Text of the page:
With that in mind, this little colloquy from EBIA v Arkison which was before the court earlier this month is interesting - if for no other reason that it allows us to do the most ridiculously vain thing ever: count potential votes on the court.
The issue for the court in EBIA was whether - with the consent of the parties - a Federal bankruptcy judge could enter a final judgment on a fraudulent conveyance claim rather than hear the claim and then make a recommendation for review by a Federal district court.
So, not directly on point, but close enough for this to play out (via Oyez):
Justice Elena Kagan: --Mr. Gannon, could you say a word about the relevance of arbitration here?
Because I've been trying to figure out, if there's an Article 3 problem irrespective of consent when Congress adopts some kind of scheme for alternative adjudication, why schemes of mediation and arbitration wouldn't similarly be constitutionally problematic.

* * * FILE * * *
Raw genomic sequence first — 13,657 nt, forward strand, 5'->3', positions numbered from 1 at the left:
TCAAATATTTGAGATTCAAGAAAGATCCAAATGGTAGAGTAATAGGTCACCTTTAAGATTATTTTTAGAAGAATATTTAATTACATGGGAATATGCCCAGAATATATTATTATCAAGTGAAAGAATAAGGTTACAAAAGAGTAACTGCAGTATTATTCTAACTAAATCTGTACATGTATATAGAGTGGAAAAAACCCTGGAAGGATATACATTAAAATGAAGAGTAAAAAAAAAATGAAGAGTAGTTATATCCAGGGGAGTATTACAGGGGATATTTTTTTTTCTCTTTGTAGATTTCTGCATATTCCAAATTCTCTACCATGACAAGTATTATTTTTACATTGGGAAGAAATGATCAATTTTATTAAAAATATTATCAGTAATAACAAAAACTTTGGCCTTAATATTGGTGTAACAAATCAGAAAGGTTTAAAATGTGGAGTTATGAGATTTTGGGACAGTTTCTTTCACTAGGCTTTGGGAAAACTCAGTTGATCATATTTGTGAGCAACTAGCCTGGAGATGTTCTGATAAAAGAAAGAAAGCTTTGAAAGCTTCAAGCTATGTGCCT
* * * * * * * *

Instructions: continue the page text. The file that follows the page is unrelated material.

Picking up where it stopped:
Curtis E Gannon: I -- obviously, we don't think that -- that these schemes here in the bankruptcy judge context and the magistrate judge context, which are -- which are hedged around with lots of procedural protections and statutory protections, rise to that level.
But I do think that a principal difference, if the Court were looking to distinguish arbitration from these types of concerns, is that the arbitration is more purely private.
Although there's statutory authorization, the arbitrators are generally not Federal employees.
Bankruptcy judges, by contrast, are actually units of the district courts.
They are within Article 3.
Justice Elena Kagan: Yes, but that would suggest that arbitration is more constitutionally problematic because it -- it extends -- you know, it goes -- it's further away from the supervisory authority of the district court.